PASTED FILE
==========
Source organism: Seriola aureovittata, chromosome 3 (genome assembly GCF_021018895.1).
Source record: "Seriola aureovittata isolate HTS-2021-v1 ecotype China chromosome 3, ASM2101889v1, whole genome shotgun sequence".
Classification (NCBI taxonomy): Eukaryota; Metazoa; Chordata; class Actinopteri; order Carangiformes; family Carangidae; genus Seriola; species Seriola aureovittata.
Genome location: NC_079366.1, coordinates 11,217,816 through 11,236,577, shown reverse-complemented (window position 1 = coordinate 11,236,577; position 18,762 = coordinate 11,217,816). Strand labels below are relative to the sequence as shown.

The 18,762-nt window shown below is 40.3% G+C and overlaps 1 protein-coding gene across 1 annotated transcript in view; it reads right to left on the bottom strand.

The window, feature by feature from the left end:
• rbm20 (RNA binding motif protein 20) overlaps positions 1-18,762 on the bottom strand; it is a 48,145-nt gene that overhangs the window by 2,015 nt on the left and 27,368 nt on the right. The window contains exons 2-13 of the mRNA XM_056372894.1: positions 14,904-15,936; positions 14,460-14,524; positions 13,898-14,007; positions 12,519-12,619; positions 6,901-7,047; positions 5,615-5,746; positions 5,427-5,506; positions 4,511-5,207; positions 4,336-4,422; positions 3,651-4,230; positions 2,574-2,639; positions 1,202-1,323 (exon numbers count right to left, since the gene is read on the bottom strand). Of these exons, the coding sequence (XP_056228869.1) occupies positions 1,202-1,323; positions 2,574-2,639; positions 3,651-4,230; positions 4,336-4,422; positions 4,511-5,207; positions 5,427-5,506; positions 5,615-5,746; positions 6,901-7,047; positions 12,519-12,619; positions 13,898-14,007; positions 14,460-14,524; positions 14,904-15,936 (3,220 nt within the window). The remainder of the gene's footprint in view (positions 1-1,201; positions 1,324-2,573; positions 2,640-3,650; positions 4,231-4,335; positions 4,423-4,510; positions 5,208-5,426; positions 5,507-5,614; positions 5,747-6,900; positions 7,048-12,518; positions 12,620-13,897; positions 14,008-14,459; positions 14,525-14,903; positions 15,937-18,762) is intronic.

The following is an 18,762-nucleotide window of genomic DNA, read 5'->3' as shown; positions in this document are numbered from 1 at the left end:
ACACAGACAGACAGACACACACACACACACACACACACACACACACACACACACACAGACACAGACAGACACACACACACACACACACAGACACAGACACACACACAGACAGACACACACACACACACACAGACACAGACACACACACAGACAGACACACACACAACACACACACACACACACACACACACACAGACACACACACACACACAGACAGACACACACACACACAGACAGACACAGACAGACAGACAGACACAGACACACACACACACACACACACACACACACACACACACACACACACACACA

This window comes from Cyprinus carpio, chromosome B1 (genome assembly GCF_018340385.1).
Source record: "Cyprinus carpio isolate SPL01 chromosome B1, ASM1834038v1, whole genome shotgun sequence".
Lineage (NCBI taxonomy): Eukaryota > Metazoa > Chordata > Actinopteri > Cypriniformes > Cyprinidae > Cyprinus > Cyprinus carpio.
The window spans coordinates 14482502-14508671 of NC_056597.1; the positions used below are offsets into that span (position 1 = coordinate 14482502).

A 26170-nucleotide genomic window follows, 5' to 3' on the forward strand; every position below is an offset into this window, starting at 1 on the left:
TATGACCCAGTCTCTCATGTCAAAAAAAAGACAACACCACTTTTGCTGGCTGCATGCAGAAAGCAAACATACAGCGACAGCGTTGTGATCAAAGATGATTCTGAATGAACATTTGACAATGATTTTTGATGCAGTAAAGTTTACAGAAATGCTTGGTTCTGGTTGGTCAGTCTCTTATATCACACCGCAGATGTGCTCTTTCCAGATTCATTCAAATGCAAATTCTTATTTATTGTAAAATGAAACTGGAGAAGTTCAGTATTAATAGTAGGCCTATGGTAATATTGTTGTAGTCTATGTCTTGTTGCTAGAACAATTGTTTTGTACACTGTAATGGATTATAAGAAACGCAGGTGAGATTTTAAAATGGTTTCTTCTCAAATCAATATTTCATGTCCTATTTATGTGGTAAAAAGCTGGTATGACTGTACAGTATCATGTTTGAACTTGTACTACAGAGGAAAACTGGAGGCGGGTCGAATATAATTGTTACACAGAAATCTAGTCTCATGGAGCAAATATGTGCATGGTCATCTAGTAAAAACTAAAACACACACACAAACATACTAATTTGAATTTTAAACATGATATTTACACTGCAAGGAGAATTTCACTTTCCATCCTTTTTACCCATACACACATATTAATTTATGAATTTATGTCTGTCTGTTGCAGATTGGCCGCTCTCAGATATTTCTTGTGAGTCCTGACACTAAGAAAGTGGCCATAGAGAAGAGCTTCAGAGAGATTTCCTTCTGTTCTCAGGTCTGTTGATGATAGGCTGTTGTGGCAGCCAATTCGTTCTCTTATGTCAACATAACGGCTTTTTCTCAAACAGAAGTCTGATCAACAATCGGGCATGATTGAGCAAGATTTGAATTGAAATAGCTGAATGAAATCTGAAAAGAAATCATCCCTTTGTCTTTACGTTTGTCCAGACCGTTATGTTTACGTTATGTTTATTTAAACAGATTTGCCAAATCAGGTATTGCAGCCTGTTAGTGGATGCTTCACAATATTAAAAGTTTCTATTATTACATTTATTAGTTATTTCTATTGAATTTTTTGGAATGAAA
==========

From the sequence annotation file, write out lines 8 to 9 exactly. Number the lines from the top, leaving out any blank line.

The following is an 18,762-nucleotide window of genomic DNA, read 5'->3' as shown; positions in this document are numbered from 1 at the left end:
ACACAGACAGACAGACACACACACACACACACACACACACACACACACACACACACAGACACAGACAGACACACACACACACACACACAGACACAGACACACACACAGACAGACACACACACACACACACAGACACAGACACACACACAGACAGACACACACACAACACACACACACACACACACACACACACAGACACACACACACACACAGACAGACACACACACACACAGACAGACACAGACAGACAGACAGACACAGACACACACACACACACACACACACACACACACACACACACACACACACACA